The Art of Botanical Rubbings: Plant Calendar
Turn ephemeral elements of the outdoors into long-lasting decorations.
A plant evocative of each month -- pine needles in January, sugar-maple leaves in September -- reveals itself on the petal-thin pages of a handmade calendar. We worked with 13-by-19-inch Japanese rice paper, available at art-supply stores. For the February winterberry, only a branch was used -- berries were drawn in with a crayon. A single hydrangea bloom was repeated for August; a stem of lily of the valley for May. We cheated on September, with green leaves colored to suit the month.
- Pressed leaves or flowers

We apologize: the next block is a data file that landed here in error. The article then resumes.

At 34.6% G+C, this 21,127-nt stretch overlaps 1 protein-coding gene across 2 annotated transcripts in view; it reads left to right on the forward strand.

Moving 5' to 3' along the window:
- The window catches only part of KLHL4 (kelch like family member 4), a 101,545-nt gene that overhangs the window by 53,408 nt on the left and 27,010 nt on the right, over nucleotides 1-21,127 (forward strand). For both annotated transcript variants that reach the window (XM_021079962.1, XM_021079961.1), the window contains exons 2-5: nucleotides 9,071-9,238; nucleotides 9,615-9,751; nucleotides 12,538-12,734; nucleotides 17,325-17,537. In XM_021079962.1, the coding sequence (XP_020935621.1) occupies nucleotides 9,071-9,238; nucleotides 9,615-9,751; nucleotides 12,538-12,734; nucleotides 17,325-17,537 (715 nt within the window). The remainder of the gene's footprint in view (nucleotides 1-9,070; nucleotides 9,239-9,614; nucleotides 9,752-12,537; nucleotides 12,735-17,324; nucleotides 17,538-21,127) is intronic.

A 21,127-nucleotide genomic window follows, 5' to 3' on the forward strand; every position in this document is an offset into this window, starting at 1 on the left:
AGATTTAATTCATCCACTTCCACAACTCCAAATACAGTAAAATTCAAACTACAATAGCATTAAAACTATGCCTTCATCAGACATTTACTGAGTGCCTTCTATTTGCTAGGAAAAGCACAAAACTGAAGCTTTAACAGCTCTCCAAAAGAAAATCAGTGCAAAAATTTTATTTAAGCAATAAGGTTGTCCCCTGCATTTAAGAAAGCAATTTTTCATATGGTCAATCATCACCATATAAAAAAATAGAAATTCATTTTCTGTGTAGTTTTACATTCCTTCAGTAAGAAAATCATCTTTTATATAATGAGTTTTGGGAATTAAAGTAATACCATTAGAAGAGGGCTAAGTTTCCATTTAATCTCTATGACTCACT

- Plain thin paper, or Japanese rice paper
- A paperweight
- Crayons or colored pencil sticks
- Calendar Template
Collect leaves and flowers you like. Thicker leaves, such as those from magnolias or geraniums, work best; many flowers are too delicate, but hydrangeas and Queen Anne's lace are sturdy enough.
Flatten your selections in a phone book or between sheets of newsprint under a heavy object.
use Japanese rice paper or tissue paper to make framed art, a calendar, an album, or wrapping paper.
To assemble the calendar, punch two holes 5 inches apart and 1 inch from top of each page. Tie with ribbon, and hang.